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A relatively new user took the Meta question Why can't we get the question rate up? to heart, and posted a question about beginning boating. That question was very broad, and probably should have been put on hold (as it was) in the hope of being fixed by editing.

The OP then asked two more questions, one about beginning sailing and one about beginning paddleboating, which were also put on hold as too broad.

Why?

If someone had asked a question about how to get started "moving on snow", that would be too broad. But if someone asked a question about how to get started skiing, or snowmobiling, or snowboarding, or snowshoeing, or mushing, that would be answerable. I would be astonished if it were not.

One reason given for the questions being too broad was that where the sailing or paddleboating was to occur was not specified. Would my hypothetical skiing question be closed as too broad because the OP did not specify whether he was going to start on the bunny slope or on Mt. Everest?

If someone asked a question about how to get started ice-skating, I could answer it even if the OP hadn't a clue if he meant figure skating, speed skating, or hockey, or skating on an outdoor rink, or an indoor rink, or a lake. The answer would spread out the menu and say a bit about each item to enable the OP to decide what form of ice-skating he wanted to start with.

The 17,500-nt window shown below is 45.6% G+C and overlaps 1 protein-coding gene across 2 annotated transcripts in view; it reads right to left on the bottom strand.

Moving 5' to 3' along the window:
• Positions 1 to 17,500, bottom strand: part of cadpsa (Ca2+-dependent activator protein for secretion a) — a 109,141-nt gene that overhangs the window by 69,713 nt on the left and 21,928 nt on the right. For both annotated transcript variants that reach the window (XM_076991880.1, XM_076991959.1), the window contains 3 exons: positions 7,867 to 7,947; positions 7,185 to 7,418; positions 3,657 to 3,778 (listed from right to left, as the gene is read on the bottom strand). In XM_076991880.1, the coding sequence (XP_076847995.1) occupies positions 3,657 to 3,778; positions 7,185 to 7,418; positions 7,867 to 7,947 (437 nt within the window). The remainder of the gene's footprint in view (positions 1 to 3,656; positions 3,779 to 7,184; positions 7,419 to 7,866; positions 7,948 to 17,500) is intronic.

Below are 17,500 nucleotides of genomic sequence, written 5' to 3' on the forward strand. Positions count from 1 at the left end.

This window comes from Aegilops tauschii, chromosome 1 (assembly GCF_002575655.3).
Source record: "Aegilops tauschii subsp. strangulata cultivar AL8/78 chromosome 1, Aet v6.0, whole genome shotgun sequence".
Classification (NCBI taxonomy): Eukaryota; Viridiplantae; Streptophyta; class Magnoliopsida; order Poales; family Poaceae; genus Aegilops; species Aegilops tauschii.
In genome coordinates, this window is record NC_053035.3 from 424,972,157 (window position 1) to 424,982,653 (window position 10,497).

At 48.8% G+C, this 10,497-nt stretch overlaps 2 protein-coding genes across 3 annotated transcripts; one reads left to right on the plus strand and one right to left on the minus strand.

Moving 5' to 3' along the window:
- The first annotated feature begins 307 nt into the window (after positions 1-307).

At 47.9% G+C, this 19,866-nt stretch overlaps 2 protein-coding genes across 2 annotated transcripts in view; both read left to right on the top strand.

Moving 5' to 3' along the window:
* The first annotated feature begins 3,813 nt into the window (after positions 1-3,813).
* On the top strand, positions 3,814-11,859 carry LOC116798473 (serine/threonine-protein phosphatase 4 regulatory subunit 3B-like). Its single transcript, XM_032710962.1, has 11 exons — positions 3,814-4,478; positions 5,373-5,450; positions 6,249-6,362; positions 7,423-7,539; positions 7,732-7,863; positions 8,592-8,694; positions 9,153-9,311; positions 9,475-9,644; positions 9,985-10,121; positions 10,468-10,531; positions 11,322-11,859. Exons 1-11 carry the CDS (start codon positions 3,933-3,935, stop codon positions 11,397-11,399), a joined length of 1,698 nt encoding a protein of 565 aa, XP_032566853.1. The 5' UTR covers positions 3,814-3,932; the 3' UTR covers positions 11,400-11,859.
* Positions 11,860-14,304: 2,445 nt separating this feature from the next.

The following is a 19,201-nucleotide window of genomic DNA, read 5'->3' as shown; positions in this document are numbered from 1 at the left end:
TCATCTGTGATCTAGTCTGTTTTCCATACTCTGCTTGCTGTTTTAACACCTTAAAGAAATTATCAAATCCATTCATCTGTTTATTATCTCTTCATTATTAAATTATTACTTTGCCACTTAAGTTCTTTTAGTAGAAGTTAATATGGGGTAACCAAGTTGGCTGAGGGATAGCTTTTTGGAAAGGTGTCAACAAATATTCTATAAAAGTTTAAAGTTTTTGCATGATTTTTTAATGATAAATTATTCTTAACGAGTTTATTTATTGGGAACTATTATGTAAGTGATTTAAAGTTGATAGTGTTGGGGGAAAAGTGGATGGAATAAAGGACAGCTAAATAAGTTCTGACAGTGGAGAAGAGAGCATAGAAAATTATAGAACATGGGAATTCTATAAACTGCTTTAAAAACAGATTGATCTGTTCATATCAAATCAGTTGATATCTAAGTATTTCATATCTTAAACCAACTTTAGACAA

The same ought to be doable on the sailing question.

An expert on the topic in question (whether sailing or skiing or reading the mind of a rattlesnake) should have the imagination to put himself in the beginner's place. Always requiring tightly focused questions can reduce an interesting question to a boring question or eliminate the question completely and eliminate a new user who is genuinely asking for guidance.

My main criticism of the questions is that they were written in a See Spot Run style -- a primer question should not be written in a primer style.

  • Both the sailing and paddle boating have been reopened. Closing questions and reopening them a week later really doesn't encourage people to ask questions... – Charlie Brumbaugh Sep 4 '18 at 22:07
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There are a couple of good answers here already, which both have upvotes from me.

Personally I think the two new question Beginning paddle boating and Beginning boating: sailing have potential for good conscise answers that are seqways to other more detailed answers on TGO.

A sister site recently had a very questionable quality new question. Do cats have a theory of mind? but along came someone who was able to write a quality answer that addresses the primary question, and suddenly the question does not seem so bad anymore. This is just one example, I am sure we can all think of other questions we thought were subpar but along came an answer that made it all clear.

Some have said "there are no bad questions" this is clearly not true. BUT; is the question one that others might ask, and can it be a venue for a great answer? I think both of these can be venues for really good answers, and I think we have users here who can write good answers to them.